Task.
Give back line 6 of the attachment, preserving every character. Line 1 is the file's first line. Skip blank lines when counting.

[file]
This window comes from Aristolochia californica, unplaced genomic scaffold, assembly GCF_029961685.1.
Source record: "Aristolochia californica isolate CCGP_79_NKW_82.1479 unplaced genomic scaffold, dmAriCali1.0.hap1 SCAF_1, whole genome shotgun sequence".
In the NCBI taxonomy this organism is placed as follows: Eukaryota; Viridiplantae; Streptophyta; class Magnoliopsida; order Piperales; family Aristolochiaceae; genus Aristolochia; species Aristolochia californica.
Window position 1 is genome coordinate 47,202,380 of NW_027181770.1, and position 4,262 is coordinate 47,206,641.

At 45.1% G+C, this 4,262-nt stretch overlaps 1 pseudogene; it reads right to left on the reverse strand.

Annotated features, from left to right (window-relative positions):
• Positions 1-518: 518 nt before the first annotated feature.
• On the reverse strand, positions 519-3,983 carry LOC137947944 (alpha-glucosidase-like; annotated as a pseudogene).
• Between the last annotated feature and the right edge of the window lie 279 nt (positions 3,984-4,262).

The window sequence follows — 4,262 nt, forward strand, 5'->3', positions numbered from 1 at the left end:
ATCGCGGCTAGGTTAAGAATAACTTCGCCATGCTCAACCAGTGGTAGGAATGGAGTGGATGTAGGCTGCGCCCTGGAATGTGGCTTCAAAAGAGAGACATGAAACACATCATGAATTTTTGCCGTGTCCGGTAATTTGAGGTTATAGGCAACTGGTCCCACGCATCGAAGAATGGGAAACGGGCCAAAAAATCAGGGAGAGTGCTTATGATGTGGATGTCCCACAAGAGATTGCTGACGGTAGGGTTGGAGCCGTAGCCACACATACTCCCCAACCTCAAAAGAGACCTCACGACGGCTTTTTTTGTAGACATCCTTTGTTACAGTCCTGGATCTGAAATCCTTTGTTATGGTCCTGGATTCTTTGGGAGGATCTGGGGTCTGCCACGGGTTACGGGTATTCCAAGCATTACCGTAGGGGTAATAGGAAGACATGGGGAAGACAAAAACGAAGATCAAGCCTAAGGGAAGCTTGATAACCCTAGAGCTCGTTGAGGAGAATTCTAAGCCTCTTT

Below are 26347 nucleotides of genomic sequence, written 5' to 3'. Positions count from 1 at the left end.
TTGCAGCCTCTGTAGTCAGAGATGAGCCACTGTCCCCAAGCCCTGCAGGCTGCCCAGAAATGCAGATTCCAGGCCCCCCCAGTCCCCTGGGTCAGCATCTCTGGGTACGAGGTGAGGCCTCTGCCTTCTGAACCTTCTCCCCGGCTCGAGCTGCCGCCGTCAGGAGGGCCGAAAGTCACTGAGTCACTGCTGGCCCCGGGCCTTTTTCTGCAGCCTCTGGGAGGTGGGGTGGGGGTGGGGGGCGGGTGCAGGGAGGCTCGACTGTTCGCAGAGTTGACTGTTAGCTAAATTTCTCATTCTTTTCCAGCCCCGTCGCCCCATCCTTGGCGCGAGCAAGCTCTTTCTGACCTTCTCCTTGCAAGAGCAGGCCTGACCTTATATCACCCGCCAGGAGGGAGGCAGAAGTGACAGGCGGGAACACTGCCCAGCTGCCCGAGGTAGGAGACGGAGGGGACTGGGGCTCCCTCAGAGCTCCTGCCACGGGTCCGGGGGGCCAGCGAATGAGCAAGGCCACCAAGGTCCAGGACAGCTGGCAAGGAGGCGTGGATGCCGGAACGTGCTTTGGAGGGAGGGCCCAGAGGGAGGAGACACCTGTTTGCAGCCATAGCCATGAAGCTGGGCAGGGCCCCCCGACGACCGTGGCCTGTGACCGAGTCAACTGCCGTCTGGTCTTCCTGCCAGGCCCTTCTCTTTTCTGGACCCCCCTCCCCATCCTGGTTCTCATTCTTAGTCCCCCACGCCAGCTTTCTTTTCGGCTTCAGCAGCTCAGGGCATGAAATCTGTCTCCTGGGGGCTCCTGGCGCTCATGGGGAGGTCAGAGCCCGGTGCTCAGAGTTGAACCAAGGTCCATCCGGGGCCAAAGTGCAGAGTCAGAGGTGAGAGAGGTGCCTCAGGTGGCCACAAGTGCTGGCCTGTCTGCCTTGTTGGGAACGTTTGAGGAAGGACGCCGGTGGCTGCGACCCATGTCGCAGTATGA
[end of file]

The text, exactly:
Annotated features, from left to right (window-relative positions):